Viewsonic Pro8300 Review
- Pictures genuinely watchable in ambient light
- Runs quieter than expected
- Fairly easy to set up
- Fizzing noise over skintones
- Doesn’t really have any black response at all
- It doesn’t work at all well in dark rooms
- Review Price: £909.60
- DLP projector
- Full HD native resolution
- 3000 Lumens max brightness output
- 4000:1 contrast ratio
- Built-in speakers
As soon as we received the projector for test, though, it became apparent that ViewSonic had perhaps been a bit optimistic with its home entertainment claims for the Pro8300. For the words ‘Business Projector’ are writ large across its box. Ah.
Business as usual
This wouldn’t be the first time ViewSonic has tried to claim universal usefulness for one of its high-brightness projectors, and the discovery that it appears to be first and foremost a business model quickly explains the high brightness level and low price combination. After all, business projectors are all about cheaply dishing up enough brightness to cut through the harsh lighting of your typical board room. Such key home theatre concerns as lots of contrast and a natural colour palette usually sit very low down on a business projector’s priority list.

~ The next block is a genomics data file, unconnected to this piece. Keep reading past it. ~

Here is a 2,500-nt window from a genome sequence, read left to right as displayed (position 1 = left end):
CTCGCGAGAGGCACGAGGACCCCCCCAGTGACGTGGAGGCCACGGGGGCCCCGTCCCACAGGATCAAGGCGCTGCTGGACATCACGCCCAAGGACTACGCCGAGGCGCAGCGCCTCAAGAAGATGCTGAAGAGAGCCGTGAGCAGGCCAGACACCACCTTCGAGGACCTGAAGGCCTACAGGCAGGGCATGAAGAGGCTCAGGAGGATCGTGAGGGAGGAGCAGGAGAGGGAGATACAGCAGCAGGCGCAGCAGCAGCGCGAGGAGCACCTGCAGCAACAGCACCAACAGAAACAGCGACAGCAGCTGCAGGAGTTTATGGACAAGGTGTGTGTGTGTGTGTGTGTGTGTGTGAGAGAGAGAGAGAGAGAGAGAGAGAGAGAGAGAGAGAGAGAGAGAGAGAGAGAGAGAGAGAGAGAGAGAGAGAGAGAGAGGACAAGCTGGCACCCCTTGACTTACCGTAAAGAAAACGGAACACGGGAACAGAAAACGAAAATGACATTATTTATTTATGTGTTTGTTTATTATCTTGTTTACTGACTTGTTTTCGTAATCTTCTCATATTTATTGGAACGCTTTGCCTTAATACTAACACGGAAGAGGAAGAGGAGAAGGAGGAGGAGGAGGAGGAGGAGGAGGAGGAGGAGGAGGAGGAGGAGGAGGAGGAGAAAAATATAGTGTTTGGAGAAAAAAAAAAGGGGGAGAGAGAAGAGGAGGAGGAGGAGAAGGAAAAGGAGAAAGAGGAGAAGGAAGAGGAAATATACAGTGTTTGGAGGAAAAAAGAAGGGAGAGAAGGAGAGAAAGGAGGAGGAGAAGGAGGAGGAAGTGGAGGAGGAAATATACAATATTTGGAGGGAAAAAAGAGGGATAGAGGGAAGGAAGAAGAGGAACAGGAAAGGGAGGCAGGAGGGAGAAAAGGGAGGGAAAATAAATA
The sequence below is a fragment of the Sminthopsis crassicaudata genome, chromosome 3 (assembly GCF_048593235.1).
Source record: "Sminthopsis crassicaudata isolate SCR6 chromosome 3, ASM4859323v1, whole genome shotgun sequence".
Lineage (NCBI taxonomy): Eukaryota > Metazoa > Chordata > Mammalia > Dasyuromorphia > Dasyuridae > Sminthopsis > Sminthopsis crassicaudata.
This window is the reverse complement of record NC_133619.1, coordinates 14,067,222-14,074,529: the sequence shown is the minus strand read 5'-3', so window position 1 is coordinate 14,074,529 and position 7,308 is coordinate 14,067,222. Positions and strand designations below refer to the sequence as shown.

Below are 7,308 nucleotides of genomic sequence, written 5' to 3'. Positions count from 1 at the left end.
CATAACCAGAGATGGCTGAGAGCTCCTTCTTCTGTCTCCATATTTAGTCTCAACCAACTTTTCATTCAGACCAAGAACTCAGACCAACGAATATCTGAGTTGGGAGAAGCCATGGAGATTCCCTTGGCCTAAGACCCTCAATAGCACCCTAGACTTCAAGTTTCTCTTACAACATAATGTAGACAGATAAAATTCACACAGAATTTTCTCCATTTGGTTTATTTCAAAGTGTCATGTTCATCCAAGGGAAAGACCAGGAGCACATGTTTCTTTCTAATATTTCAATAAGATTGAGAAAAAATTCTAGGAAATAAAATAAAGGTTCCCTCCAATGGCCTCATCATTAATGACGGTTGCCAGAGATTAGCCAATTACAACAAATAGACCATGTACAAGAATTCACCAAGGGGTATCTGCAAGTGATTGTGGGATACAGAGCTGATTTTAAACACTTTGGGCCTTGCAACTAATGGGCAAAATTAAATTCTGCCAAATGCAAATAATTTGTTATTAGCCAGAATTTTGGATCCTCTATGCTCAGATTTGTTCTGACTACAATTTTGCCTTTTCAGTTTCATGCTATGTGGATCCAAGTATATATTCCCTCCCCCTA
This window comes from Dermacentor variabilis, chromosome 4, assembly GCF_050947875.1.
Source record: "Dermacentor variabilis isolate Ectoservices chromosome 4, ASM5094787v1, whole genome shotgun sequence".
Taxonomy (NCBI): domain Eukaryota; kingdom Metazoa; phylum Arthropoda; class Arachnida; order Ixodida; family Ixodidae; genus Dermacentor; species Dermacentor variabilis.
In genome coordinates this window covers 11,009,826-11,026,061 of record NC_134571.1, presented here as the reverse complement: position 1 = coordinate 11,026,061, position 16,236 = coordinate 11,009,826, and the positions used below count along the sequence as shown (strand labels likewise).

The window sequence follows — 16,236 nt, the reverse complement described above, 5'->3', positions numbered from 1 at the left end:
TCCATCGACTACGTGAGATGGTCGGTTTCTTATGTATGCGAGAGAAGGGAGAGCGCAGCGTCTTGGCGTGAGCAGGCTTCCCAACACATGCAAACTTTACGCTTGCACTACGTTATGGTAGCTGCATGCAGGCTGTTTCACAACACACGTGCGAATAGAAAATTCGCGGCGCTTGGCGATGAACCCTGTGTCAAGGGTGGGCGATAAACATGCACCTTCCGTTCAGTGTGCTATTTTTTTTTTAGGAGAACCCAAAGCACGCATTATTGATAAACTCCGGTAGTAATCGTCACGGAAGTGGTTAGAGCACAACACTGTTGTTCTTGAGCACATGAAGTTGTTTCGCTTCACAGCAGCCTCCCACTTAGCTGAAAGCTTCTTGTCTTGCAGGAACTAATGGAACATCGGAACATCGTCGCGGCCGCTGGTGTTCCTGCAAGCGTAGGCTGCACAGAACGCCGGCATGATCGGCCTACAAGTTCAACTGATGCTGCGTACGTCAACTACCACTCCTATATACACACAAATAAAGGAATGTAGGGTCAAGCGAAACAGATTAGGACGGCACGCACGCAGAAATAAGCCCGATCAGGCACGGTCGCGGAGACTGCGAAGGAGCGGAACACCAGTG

Trying to put our professional heads on and ignore the feeling that ViewSonic had oversold the Pro8300’s home cinema charms to us, the product itself actually ever so slowly managed to win us to its cause. A bit. And only once we’d actually figured out what that cause was.
For starters, it’s not a bad looking device for something not expressly designed with living rooms in mind. Its mixture of matt and gloss top panels is striking without looking fussy, and its got enough curves to avoid being just another dull black rectangle.